Inside Staff Meal at Corton: Taco Fever

by Katherine Sacks
December 2011



Chef Pete Boboris of Corton – New York, NY

Pastry Chef Shawn Gawle of Corton – New York, NY

Chef Paul Liebrandt of Corton – New York, NY

Staff Meal Details

Sous Chef Pete Bobris weighs in.

Staff meal food costs:
We prefer to make everything from scratch, rather than purchasing things like pastas, sausage, and dumplings. But we’ll order any required items for specific meals, spending a maximum of $100.

Size of staff meal:
20 to 25 people

Time of staff meal:
We usually eat between 3:15 and 3:30.

Worst staff meal:
In France—we’d buy frozen Croque Monsieurs and put that up.

Favorite staff meal ever:
This [pork carnitas tacos], which we eat every other week. And fresh pasta.

» Click images to enlarge
Chefs at Corton enjoy Pork Carnitas Tacos for staff meal Pork Carnitas Tacos for staff meal at Corton Chefs of Corton enjoy Pork Carnitas Tacos for staff meal

Corton may be a temple of modern cuisine—a place where you’ll find everything from rockstar Chef Paul Liebrandt’s high-concept French menu to the delicate and dreamy desserts of 2011 New York Rising Star Pastry Chef Shawn Gawle. But when it comes to staff meal, the grandiose gets pushed aside in lieu of ethnic specialties and good old fashioned home cooking. After spending their mornings busting butt, the crew at this Tribeca locale take their break noshing on Korean fried chicken, pot pies, or spätzle. And a clear favorite for everyone, both front and back, is the semi-weekly appearance of tacos, complete with homemade tortillas and spicy pork carnitas.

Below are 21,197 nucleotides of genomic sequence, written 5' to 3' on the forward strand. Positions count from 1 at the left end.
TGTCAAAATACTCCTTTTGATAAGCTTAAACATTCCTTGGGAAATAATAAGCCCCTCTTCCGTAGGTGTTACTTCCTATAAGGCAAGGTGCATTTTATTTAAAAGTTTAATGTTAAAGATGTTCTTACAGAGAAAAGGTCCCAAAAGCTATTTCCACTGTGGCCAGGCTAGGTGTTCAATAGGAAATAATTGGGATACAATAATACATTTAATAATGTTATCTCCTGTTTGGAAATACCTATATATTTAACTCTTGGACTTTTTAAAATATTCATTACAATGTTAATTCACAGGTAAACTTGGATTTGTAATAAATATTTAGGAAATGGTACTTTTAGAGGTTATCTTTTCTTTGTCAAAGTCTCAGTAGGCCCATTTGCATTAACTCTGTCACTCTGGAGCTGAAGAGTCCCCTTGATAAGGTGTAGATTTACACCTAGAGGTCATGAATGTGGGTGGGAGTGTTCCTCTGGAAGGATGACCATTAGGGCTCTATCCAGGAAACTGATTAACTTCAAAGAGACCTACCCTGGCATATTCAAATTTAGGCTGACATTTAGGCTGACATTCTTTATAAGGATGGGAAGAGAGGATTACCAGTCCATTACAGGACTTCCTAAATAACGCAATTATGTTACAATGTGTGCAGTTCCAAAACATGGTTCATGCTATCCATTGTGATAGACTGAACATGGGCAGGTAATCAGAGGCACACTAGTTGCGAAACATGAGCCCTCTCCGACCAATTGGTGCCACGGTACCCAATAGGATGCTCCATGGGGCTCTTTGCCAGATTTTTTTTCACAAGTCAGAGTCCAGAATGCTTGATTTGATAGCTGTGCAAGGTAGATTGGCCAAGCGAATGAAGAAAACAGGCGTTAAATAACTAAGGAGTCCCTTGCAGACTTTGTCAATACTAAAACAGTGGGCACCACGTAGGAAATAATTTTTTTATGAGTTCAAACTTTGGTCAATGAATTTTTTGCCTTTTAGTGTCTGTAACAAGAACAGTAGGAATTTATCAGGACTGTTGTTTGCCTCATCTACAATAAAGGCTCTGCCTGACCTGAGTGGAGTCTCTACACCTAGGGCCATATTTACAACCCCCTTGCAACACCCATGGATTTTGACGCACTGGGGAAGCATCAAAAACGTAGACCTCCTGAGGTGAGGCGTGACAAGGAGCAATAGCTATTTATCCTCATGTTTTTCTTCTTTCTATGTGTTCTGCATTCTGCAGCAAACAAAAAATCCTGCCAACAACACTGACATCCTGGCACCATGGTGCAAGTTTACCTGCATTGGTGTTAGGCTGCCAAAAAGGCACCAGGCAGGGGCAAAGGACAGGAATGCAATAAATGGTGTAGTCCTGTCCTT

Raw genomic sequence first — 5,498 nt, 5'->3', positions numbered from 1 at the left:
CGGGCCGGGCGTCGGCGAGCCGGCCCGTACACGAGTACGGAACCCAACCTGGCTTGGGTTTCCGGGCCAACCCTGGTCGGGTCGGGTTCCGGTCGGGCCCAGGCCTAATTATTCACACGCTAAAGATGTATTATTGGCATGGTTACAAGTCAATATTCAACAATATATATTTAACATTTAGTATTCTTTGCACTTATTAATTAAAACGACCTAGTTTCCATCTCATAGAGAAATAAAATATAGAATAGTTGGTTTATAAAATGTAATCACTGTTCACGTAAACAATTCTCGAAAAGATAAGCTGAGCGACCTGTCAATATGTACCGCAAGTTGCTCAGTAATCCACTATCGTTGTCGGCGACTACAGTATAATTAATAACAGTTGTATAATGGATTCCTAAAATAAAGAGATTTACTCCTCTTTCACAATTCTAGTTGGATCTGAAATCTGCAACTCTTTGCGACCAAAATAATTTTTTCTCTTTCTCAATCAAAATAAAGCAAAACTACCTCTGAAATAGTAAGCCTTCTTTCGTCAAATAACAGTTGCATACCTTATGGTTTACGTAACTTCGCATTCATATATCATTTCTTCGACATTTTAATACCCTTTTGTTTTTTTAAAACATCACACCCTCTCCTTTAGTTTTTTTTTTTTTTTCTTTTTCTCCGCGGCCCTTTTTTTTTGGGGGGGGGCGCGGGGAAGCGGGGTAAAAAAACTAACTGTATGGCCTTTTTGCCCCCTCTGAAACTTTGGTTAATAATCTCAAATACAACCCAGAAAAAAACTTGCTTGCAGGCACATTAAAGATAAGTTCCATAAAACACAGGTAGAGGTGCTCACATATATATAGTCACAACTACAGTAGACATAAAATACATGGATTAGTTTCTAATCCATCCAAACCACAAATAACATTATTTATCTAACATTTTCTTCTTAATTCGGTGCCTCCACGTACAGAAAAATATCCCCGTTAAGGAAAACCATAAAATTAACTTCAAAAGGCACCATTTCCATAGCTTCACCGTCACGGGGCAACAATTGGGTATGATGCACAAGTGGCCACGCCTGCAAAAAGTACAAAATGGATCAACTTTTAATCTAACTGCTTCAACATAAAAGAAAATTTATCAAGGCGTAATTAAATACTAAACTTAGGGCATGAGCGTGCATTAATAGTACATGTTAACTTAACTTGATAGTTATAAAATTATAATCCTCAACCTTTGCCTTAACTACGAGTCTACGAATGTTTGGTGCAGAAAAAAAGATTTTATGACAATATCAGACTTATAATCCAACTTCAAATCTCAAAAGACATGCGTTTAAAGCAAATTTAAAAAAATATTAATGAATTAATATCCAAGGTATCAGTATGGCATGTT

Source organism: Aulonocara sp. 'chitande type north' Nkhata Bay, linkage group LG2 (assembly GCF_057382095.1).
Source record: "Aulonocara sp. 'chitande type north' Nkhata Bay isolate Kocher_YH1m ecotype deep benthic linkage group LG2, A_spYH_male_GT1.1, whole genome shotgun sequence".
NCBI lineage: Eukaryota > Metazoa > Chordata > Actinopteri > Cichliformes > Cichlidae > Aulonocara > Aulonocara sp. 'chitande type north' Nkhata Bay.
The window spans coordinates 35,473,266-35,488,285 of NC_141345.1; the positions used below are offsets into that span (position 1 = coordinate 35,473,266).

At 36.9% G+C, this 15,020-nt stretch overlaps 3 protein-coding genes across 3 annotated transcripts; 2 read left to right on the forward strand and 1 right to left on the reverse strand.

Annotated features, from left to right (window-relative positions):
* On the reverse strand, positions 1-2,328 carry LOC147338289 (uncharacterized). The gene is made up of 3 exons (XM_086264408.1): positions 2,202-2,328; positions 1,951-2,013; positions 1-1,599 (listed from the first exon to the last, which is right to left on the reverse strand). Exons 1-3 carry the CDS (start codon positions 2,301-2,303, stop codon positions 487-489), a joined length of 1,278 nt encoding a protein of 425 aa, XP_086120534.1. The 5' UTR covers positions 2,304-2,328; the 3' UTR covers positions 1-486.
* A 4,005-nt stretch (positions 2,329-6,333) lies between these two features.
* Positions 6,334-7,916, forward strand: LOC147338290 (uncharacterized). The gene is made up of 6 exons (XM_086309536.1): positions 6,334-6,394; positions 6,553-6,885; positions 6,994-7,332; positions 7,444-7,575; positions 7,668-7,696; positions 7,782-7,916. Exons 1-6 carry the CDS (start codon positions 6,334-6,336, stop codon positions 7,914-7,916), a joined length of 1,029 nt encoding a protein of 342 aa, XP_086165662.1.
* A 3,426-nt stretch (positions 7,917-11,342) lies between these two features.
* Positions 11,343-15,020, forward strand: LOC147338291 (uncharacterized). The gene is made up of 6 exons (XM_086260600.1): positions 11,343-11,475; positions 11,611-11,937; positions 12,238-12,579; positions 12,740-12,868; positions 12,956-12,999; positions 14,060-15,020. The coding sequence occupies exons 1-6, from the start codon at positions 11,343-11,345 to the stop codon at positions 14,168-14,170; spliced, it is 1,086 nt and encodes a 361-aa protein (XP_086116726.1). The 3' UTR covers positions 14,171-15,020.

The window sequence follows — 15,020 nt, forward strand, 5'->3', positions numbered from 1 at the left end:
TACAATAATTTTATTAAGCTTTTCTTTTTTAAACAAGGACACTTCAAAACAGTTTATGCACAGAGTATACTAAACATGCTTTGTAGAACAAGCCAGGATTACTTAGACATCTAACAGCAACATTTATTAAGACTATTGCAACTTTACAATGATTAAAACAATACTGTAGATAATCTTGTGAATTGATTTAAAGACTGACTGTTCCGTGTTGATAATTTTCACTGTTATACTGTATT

While the ideas behind the staff meal at Corton may be simpler than Liebrandt’s detailed tasting menu, the prep time is surprisingly thorough. It’s all about planning, says Sous Chef Pete Boboris, who makes it his mission (along with the help of the family-like group of cooks) to make their break a special event. “I always thought if you eat well, you cook well,” says Boboris, who gets his team to help out with the side items—salsas, rice and beans, and churros courtesy of Jeff, Nick, and Michelle, respectively—while he focuses on the main meat. “Most people will only eat one meal a day, so why eat shitty?”

For the time-intensive carnitas, Boboris brines the pork for 12 hours, rubs it down with a spice mixture to marinate overnight, stews the meat for another 10 hours, then shreds the pork and fries it until crispy. Paired with his homemade tortillas (prepared at nearby Centrico), a few tangy salsas, and a refreshing pina colda (thanks to left over pineapple sorbet), it’s a meal bound to pick-up the staff and pull them straight through the craze of Friday night service.